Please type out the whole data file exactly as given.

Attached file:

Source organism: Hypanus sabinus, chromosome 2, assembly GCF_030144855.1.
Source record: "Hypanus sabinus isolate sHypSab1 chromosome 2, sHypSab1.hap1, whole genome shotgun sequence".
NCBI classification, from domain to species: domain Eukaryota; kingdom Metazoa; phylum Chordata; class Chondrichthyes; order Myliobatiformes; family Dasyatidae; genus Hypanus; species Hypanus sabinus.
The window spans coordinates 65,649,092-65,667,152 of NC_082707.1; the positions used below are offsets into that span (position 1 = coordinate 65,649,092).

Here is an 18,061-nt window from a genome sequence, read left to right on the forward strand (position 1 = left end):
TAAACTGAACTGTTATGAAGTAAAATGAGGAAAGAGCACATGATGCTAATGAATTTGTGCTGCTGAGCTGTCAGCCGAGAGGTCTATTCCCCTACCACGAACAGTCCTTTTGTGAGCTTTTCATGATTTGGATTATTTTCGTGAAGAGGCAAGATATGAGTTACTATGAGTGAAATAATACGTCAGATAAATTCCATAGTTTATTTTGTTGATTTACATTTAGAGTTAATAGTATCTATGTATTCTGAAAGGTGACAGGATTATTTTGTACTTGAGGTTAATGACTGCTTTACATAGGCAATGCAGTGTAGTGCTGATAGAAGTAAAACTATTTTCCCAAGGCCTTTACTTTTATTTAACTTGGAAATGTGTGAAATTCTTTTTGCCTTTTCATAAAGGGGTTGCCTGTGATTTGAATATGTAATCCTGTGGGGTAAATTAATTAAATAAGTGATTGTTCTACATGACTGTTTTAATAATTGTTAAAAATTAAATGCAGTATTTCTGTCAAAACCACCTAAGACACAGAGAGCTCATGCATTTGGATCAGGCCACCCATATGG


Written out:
Source organism: Hypanus sabinus, chromosome 2, assembly GCF_030144855.1.
Source record: "Hypanus sabinus isolate sHypSab1 chromosome 2, sHypSab1.hap1, whole genome shotgun sequence".
NCBI classification, from domain to species: domain Eukaryota; kingdom Metazoa; phylum Chordata; class Chondrichthyes; order Myliobatiformes; family Dasyatidae; genus Hypanus; species Hypanus sabinus.
The window spans coordinates 65,649,092-65,667,152 of NC_082707.1; the positions used below are offsets into that span (position 1 = coordinate 65,649,092).

Here is an 18,061-nt window from a genome sequence, read left to right on the forward strand (position 1 = left end):
TAAACTGAACTGTTATGAAGTAAAATGAGGAAAGAGCACATGATGCTAATGAATTTGTGCTGCTGAGCTGTCAGCCGAGAGGTCTATTCCCCTACCACGAACAGTCCTTTTGTGAGCTTTTCATGATTTGGATTATTTTCGTGAAGAGGCAAGATATGAGTTACTATGAGTGAAATAATACGTCAGATAAATTCCATAGTTTATTTTGTTGATTTACATTTAGAGTTAATAGTATCTATGTATTCTGAAAGGTGACAGGATTATTTTGTACTTGAGGTTAATGACTGCTTTACATAGGCAATGCAGTGTAGTGCTGATAGAAGTAAAACTATTTTCCCAAGGCCTTTACTTTTATTTAACTTGGAAATGTGTGAAATTCTTTTTGCCTTTTCATAAAGGGGTTGCCTGTGATTTGAATATGTAATCCTGTGGGGTAAATTAATTAAATAAGTGATTGTTCTACATGACTGTTTTAATAATTGTTAAAAATTAAATGCAGTATTTCTGTCAAAACCACCTAAGACACAGAGAGCTCATGCATTTGGATCAGGCCACCCATATGG